edit root alias when installing the OS

Tommy Reynolds Tommy.Reynolds at MegaCoder.com
Thu Jan 5 17:59:06 UTC 2006

Uttered n0dalus <n0dalus+redhat at gmail.com>, spake thus:

> I know other distributions do this, but I don't think it is a good
> idea. Adding the first user to /etc/sudoers means that any malware
> only needs to get that user's password, or get itself to run after you
> use sudo, and then it gets root access.
> I don't see what is wrong with using su.

1) Once any non-admin learns the root password, everybody knows the root
password.  And unless the admin wants to do every trivial admin
activity, the root password must be given out and thus compromized.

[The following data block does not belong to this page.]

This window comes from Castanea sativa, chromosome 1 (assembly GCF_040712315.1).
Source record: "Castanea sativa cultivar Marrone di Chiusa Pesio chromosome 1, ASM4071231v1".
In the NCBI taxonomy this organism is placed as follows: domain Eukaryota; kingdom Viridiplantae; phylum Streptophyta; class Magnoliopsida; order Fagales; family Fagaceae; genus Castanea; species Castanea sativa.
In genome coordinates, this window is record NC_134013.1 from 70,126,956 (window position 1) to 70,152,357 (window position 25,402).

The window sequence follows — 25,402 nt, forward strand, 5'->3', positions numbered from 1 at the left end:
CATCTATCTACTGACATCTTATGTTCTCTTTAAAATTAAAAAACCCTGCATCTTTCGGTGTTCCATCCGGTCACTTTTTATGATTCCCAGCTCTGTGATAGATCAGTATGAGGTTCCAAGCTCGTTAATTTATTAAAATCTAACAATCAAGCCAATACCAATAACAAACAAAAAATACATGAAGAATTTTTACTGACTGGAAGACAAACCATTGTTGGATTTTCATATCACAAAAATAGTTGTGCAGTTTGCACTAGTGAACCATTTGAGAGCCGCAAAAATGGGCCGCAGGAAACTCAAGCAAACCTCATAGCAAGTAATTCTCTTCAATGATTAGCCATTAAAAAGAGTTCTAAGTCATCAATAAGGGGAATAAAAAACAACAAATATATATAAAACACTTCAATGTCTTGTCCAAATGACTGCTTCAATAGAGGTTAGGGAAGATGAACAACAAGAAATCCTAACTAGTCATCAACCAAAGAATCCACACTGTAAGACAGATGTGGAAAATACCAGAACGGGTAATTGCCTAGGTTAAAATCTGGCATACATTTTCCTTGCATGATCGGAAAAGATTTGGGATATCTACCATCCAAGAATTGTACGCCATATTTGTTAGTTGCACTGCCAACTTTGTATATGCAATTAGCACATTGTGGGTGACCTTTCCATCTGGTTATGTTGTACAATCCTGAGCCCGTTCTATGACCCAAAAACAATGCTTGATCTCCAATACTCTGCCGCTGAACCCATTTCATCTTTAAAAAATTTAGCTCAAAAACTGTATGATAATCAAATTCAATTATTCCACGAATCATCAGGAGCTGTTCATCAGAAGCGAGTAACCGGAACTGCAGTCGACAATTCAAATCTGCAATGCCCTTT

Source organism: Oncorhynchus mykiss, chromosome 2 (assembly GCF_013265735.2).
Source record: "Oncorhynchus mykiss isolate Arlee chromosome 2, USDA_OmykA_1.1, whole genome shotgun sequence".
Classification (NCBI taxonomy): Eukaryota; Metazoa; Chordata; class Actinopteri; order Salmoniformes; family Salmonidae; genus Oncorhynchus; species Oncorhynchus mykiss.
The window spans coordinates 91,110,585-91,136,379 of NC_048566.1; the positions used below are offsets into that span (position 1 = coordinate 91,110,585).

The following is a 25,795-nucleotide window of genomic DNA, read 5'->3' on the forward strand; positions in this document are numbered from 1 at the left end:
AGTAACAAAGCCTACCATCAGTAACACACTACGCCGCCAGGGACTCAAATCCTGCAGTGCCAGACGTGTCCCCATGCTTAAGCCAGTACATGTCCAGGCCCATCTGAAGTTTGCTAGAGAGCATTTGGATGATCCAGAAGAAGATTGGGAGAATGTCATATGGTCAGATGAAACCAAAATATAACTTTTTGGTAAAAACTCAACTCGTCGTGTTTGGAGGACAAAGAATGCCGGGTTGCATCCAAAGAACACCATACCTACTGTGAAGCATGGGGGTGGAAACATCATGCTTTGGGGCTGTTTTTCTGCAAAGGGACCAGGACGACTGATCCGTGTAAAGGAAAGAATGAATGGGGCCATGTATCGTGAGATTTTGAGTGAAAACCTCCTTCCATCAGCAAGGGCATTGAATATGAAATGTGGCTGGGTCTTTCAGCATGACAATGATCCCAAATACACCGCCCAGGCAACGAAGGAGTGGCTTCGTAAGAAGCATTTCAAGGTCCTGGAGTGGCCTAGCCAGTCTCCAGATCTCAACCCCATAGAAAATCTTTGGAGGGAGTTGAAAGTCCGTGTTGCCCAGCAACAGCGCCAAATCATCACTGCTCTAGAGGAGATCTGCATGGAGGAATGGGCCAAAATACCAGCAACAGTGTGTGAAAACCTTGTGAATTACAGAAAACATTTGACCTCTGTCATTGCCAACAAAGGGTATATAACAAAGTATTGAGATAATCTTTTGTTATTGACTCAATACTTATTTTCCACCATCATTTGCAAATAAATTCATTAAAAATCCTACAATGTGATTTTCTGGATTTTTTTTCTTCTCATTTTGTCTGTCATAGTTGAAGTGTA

2) Root logins are security problems because you can't tell which
human actually logged on in the guise of root.  Whom do you fire,
even if you figure out what was done?

3) Sudo(1) allows fine control over which programs a user can run as
any other user.

4) With sudo(1), an authenticated user must reauthenticate to run a
program as another user.  (Trusted users need not reauthenticate.)

5) Sudo(1) logs the activity so you will have an audit trail.  System
console, and syslog.

Using sudo(1) is a big security win.  Unfortunately, the man(1) page
is a bit confusing for newbies and using su(8) seems so convenient.
But with a small setup step, I can safely allow:

	$ sudo rpm -Uvh /path/to/a/package

to be run by a trusted user because I'll get notices about it the
attempt, its success or failure, as well as getting a record about
what command line was used.

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